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  9. […] to Week 3 of Nonfiction November hosted by Christopher @ Plucked From The Stacks. The topic this week is Stranger Than […]

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  10. […] Week 3: (November 14-18) –Stranger Than Fiction with Christopher @ Plucked from the Stacks […]

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  11. […] This month just gets better and better! The stranger than fiction week in Nonfiction November is hosted by Christopher @ Plucked From the Stacks. […]

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  12. Such fun topics here! I honestly don’t know how you find all of these. The Tasmanian Tiger book is immediately on my list, and I’m considering the JW Ocker one too. I really enjoyed his book Cursed Objects, maybe from last year? He has a great storytelling style and sense for the kooky and weird. I noticed he has a bunch of others too, surely up your alley as well!

    Liked by 1 person

    1. I swear, I think I’m a magnet for weird books. Put me in a library, and I will walk out with the strangest selection. But I do think you’d like Carnivorous Nights. Some reviews are mixed because of the style and lack of expertise from the authors, but … it’s honestly so fun none of that matters.

      And A Season with the Witch constantly made me laugh and open up Google so I could double check what he was talking about. Actually, there’s a whole section about psychics and him trying to get a crystal ball reading that made me think of you.

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  13. […] revisiting one of our newer discussion prompts this week with host Christopher of Plucked From the Stacks and talking about nonfiction that you’d find too unbelievable if it were fiction. This prompt […]

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  14. I am currently reading Into the Forest about Polish Jews who lived in the forest for several years to avoid slaughter by the Nazis. Horrible dangers there as well from the weather, starvation, disease, and the Russians. I keep wishing it was fiction, but unfortunately it is nonfiction. Some of your choices above seem a lot more “fun.”

    Liked by 1 person

    1. I actually own a copy of Into the Forest I’m holding off on reading until I have the time it deserves. As you say, absolutely a story I wish was fiction.

      Liked by 1 person

  15. Intriguing picks, thanks for hosting this week

    Liked by 1 person

  16. Wow, so many interesting titles. They all seem a lot more interesting than many novels.

    Here is my Stranger Than Fiction post.

    Liked by 1 person

    1. I think that’s part of why I love nonfiction. When a book has all the entertainment value of fiction but it’s all true? That’s a great read.

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      1. Those are the best.

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  17. Disney War sounds very intriguing to me! Thanks for hosting us this week.

    Liked by 1 person

    1. Thank you so much for participating! Disney War is a great book. I didn’t think the business side of Disney would be so fascinating, but Eisner’s way of handling almost any situation was fascinating.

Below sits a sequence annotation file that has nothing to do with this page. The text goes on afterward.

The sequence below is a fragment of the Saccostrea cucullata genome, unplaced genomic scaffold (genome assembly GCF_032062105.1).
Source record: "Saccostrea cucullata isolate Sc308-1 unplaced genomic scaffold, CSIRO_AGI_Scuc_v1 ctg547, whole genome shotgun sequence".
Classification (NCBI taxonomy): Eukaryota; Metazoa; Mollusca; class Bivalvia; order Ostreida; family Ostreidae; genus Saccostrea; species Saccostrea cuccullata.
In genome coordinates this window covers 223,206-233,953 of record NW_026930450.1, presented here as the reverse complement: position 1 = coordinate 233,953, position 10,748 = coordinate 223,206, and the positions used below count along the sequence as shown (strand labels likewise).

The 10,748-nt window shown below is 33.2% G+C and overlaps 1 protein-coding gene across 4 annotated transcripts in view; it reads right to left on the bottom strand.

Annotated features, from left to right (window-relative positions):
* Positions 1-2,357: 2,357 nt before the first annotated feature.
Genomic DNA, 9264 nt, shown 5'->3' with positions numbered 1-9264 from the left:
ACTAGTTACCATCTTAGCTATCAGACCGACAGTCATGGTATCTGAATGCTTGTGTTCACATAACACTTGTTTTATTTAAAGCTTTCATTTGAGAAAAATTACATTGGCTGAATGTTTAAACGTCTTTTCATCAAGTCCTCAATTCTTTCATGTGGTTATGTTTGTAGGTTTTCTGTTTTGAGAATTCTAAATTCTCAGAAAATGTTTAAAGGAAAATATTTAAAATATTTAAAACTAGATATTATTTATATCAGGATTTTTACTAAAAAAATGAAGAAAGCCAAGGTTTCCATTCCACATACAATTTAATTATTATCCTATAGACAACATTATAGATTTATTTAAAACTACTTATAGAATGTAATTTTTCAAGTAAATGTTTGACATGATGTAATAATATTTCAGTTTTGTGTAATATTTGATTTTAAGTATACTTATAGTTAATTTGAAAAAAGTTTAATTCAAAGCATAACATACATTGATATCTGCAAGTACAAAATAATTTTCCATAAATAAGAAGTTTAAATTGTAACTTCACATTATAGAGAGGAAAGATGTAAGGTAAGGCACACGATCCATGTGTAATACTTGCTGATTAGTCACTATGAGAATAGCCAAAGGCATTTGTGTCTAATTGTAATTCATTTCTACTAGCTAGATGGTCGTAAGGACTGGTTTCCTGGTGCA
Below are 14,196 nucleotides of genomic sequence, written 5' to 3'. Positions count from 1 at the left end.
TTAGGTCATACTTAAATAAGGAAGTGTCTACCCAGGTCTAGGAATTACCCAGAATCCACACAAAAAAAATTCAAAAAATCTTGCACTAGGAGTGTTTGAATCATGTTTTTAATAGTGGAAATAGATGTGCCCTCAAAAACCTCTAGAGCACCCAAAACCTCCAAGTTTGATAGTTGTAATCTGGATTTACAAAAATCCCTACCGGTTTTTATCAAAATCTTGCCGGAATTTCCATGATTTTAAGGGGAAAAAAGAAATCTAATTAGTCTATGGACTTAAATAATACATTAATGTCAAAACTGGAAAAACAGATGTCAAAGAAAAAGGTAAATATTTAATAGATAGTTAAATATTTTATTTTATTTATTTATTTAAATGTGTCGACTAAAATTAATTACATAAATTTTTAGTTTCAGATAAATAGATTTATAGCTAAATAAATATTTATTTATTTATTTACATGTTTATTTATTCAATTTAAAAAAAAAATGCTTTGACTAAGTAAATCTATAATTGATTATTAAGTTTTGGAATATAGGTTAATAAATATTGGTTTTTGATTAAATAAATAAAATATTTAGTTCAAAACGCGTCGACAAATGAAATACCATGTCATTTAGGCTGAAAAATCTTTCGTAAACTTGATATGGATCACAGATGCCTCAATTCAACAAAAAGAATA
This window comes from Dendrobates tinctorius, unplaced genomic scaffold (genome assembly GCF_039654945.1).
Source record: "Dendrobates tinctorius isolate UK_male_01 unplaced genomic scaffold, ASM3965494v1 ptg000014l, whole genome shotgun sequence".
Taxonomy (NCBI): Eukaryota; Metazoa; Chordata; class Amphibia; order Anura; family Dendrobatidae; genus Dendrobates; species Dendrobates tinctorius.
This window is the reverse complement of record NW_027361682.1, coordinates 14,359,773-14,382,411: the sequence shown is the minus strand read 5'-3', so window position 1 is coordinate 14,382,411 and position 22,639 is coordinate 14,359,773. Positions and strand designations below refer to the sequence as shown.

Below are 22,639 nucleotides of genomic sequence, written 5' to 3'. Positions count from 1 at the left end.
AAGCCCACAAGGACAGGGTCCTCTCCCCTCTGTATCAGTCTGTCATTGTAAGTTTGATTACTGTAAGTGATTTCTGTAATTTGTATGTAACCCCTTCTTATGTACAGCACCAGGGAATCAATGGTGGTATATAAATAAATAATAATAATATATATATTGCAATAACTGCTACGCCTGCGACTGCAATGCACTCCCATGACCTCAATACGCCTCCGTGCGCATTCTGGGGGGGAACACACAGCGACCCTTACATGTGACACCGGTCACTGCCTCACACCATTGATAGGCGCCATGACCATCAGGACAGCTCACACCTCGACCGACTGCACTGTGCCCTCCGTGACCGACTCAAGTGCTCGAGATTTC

Liked by 1 person

  18. […] This week it is looking at non-fiction that is stranger than fiction. This week’s host is Christopher from “Plucked from the Stacks“ […]

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  19. […] This week we’re focusing on all the great nonfiction books that almost don’t seem real. A sports biography involving overcoming massive obstacles, a profile on a bizarre scam, a look into the natural wonders in our world—basically, if it makes your jaw drop, you can highlight it for this week’s topic. Hosted by Christoopher @ Plucked from the Stacks. […]

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  20. thecontentreader Avatar
    thecontentreader

    That was a few intriguing books, and such variety of topics. Great. I have not read, or heard about any of them.

    Liked by 1 person

    1. Thank you so much for reading! It’s always my goal to highlight some books people might not be as familiar with.

      Like

  21. […] this week’s Nonfiction November prompt, “Stranger than Fiction,” hosted by Christopher at Plucked from the Stacks: “This week we’re focusing on all the great nonfiction books that almost don’t seem real. A […]

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  22. Some great titles there – particularly interested in the story about the Tasmanian devil and Sealand. Thanks for hosting and mine can be found here .https://www.bookshelfdiscovery.com/blog/non-fiction-november-week-3

    Liked by 1 person

    1. Those two are so much fun. Sealand is just fascinating. The idea of seeing a sea fort and just going, “Yeah, that’s mine now.” Love it.

      Like

  23. […] This week in Nonfiction November it’s “Stranger Than Fiction”. This week’s host is “Plucked from the Stacks”. […]

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  24. […] This week is hosted by Christopher @ Plucked from the Stacks. […]

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  25. The Enron book the Radioactive ones catch my eye.

    Thanks for hosting week 3

    Liked by 1 person

    1. I would highly recommend both of them! Thanks for participating this week.

      Liked by 1 person

  26. As always you have found some really interesting, wacky and bizarre titles! This is such a great topic!

    Liked by 1 person

    1. So glad you liked this one! I was hesitant about suggesting it again this year just because I wasn’t sure if returning participants would feel like they had enough books to include. But there have been a lot of fun books highlighted by everyone. So glad to be hosting with you again!

      Like